Home » Specialties » Law Office Management

Career and education information for law office management

law office manager working at laptop computer

Good law office management is behind every successful law office. Law office administrators direct and coordinate the activities of a law firm or legal department, including the planning, organization, and direction of their department.

Some law office managers actually perform the same functions as legal secretarieslegal assistants, and paralegals, and are paralegals in everything but name. They can also become paralegals with some additional paralegal training.

In this article

4 steps to become a law office manager

Earn your associate degree in legal office management.

male legal administration student in college library

You may be able to enter the field with other office administration experience, but the go-to degree is a 2-year associate in law office management, where you’ll learn administrative and organizational skills and office technologies and software programs. Specific to the legal industry you’ll also take classes in criminal law, business law, accounting, legal document writing and legal office procedures.

Get work experience.

woman applying at law office

You can apply for internship programs where you’ll become familiar with legal professionals in your area. After earning your degree you may be able to join professional organizations, which offer the opportunity to learn more about the legal profession and present networking opportunities. Organizations such as the Association of Legal Administrators (ALA) offer professional assistance through webinars, conferences and networking gatherings.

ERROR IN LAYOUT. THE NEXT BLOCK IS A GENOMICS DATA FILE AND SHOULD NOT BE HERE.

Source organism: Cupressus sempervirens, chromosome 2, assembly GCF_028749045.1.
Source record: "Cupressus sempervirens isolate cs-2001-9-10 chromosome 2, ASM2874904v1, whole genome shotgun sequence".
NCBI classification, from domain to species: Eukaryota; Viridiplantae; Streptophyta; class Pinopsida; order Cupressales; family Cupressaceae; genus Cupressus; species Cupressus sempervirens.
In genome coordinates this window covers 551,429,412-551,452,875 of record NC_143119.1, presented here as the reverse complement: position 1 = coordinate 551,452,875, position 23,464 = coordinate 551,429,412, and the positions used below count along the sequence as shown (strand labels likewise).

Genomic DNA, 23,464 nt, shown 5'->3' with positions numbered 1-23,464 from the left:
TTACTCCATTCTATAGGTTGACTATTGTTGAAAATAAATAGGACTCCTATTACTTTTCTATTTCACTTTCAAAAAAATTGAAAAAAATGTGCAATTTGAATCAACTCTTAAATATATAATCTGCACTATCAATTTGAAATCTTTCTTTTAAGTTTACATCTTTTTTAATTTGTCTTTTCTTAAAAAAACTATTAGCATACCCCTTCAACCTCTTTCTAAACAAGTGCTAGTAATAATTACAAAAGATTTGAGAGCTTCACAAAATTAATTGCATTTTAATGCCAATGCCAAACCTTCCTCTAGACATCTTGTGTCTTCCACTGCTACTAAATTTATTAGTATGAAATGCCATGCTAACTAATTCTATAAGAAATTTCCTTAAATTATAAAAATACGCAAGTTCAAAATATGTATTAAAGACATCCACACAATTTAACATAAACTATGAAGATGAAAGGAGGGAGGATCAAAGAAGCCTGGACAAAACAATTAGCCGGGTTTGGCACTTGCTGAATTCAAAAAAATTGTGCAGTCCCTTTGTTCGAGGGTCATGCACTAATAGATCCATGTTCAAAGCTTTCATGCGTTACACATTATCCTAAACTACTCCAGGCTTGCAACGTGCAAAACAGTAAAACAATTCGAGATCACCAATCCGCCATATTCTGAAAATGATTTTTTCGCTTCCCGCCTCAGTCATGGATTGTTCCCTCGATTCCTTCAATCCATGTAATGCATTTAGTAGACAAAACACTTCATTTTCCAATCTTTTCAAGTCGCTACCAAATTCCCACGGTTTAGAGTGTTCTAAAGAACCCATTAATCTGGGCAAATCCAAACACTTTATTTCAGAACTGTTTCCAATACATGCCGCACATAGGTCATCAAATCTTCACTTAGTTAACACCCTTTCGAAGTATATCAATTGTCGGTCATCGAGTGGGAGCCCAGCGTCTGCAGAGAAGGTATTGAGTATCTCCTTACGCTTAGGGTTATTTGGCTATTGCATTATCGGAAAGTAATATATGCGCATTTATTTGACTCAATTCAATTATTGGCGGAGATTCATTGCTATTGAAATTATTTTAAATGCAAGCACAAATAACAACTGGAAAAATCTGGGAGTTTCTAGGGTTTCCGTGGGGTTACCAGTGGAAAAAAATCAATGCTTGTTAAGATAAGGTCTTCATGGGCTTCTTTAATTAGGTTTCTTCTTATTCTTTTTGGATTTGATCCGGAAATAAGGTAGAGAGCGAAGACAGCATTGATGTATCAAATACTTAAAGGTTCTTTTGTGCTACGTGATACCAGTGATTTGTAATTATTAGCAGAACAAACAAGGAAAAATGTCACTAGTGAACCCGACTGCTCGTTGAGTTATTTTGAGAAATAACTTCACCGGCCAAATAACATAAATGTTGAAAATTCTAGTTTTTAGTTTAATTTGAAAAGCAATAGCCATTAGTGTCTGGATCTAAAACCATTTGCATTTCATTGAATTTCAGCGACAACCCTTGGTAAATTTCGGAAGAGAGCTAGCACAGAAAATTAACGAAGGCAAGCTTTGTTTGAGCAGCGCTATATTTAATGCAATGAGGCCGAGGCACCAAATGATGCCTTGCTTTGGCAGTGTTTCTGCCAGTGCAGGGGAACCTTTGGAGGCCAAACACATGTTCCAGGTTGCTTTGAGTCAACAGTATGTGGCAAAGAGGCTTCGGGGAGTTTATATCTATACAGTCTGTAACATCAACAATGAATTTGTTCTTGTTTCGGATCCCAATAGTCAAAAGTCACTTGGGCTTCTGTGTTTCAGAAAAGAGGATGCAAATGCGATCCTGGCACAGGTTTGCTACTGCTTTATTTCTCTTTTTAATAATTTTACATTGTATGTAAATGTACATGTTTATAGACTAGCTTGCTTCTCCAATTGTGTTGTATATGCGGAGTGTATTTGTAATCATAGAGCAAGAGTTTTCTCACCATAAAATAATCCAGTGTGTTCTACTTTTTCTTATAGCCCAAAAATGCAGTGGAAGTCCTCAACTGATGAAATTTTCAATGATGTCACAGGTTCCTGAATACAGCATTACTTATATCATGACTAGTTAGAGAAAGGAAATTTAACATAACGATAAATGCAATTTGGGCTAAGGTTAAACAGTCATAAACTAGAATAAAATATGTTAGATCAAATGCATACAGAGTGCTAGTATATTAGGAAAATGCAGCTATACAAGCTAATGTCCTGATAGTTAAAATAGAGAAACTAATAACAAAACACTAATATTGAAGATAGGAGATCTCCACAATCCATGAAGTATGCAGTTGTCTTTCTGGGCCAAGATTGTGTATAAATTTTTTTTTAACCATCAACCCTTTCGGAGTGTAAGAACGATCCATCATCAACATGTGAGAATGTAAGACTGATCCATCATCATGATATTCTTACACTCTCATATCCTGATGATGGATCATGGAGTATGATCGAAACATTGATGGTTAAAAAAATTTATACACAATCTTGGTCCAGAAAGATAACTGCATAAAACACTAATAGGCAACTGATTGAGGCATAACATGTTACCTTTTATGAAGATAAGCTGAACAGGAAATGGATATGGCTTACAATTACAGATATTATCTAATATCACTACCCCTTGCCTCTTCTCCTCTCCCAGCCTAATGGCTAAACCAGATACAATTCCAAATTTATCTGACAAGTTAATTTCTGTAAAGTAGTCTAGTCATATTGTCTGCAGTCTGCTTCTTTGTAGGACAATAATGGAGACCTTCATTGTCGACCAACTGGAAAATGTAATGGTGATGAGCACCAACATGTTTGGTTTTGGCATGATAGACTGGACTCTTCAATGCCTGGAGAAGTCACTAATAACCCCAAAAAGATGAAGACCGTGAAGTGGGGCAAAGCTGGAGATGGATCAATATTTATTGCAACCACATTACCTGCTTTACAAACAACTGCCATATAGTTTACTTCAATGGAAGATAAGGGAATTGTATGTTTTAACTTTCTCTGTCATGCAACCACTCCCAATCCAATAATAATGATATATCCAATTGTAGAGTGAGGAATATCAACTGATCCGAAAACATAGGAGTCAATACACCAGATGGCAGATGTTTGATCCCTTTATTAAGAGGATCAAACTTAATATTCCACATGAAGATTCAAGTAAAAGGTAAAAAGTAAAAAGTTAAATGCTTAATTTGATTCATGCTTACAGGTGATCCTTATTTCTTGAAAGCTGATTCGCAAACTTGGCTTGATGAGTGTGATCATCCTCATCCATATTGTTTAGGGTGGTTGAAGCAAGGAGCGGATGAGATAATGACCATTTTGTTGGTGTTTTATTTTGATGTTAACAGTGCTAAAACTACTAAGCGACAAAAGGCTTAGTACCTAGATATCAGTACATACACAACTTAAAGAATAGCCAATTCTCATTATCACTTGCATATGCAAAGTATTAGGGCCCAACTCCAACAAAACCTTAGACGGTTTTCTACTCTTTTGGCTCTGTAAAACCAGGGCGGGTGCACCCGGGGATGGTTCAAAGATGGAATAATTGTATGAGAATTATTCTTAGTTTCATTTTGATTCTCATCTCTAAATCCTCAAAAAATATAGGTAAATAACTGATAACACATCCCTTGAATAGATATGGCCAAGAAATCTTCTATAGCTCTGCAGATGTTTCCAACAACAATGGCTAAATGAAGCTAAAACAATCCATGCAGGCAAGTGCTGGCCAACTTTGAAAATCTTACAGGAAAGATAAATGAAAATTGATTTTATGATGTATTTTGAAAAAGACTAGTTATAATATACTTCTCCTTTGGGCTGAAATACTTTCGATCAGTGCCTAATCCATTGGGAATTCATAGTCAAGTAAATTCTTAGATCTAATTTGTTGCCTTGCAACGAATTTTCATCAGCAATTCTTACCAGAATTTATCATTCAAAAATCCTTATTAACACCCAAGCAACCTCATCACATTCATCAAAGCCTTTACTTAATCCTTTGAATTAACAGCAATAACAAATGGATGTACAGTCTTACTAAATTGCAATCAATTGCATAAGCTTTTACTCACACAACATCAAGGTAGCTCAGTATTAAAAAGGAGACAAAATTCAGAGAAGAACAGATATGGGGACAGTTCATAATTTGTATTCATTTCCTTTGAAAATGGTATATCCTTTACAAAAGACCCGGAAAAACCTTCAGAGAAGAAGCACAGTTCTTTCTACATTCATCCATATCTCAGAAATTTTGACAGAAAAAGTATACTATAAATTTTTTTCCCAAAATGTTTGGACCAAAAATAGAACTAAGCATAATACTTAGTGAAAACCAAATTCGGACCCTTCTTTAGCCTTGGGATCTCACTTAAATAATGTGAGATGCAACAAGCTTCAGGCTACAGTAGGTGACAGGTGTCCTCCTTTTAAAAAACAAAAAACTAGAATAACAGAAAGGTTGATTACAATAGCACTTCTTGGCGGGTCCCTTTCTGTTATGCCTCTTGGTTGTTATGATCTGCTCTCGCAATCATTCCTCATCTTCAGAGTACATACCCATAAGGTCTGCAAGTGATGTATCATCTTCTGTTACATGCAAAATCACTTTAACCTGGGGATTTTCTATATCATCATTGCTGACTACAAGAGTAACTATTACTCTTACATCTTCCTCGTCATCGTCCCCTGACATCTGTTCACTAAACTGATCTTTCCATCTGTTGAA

Find a job as a law office manager.

woman administrator running meeting in busy law office

Your internship or networking experience could pay off when seeking a job, but it may be wise to look outside the box and not only consider legal firms, but places where legal administration may also be needed, such as hospitals, schools, non-profits and government agencies.

Earn your professional certification.

man writing in book while looking at laptop screen

Earning professional certification allows employers to see how proficient you are in your role, and may be key to presenting advancement opportunities later on. Credentials are not required for law office managers and administrators but may help you in your employment. The ALA offers the Certified Legal Manager (CLM) credential program, which demonstrates you have “mastered the knowledge, skills and abilities to operate at a high level of expertise in the field of legal management.” They offer the certification exam twice each year.

The workplace

There is a lot of opportunity in law office management. Administrators work in law firms, legal departments, or governmental agencies and private corporations. They often do support work for lawyers, legal secretaries, legal assistants, or paralegals. Law office management is often a first step into these related fields.

Law office managers play a vital role in the day-to-day operations of a law office. Their responsibilities may include:

  • Overseeing salaries and benefits
  • Handling budgets
  • Billing and collections
  • Managing staff and facilities
  • Maintaining the library and office records
  • Recruiting attorneys